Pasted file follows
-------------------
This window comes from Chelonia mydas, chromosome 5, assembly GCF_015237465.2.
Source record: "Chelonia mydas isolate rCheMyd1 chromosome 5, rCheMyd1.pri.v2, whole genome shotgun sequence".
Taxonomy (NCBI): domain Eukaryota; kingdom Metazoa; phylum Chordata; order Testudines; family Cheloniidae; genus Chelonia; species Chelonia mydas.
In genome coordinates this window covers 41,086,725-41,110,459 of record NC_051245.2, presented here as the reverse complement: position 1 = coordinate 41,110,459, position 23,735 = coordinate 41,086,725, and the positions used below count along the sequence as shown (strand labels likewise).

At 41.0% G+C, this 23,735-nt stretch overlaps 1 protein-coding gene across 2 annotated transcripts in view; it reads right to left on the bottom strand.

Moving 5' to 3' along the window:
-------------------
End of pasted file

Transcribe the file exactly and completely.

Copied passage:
This window comes from Chelonia mydas, chromosome 5, assembly GCF_015237465.2.
Source record: "Chelonia mydas isolate rCheMyd1 chromosome 5, rCheMyd1.pri.v2, whole genome shotgun sequence".
Taxonomy (NCBI): domain Eukaryota; kingdom Metazoa; phylum Chordata; order Testudines; family Cheloniidae; genus Chelonia; species Chelonia mydas.
In genome coordinates this window covers 41,086,725-41,110,459 of record NC_051245.2, presented here as the reverse complement: position 1 = coordinate 41,110,459, position 23,735 = coordinate 41,086,725, and the positions used below count along the sequence as shown (strand labels likewise).

At 41.0% G+C, this 23,735-nt stretch overlaps 1 protein-coding gene across 2 annotated transcripts in view; it reads right to left on the bottom strand.

Moving 5' to 3' along the window: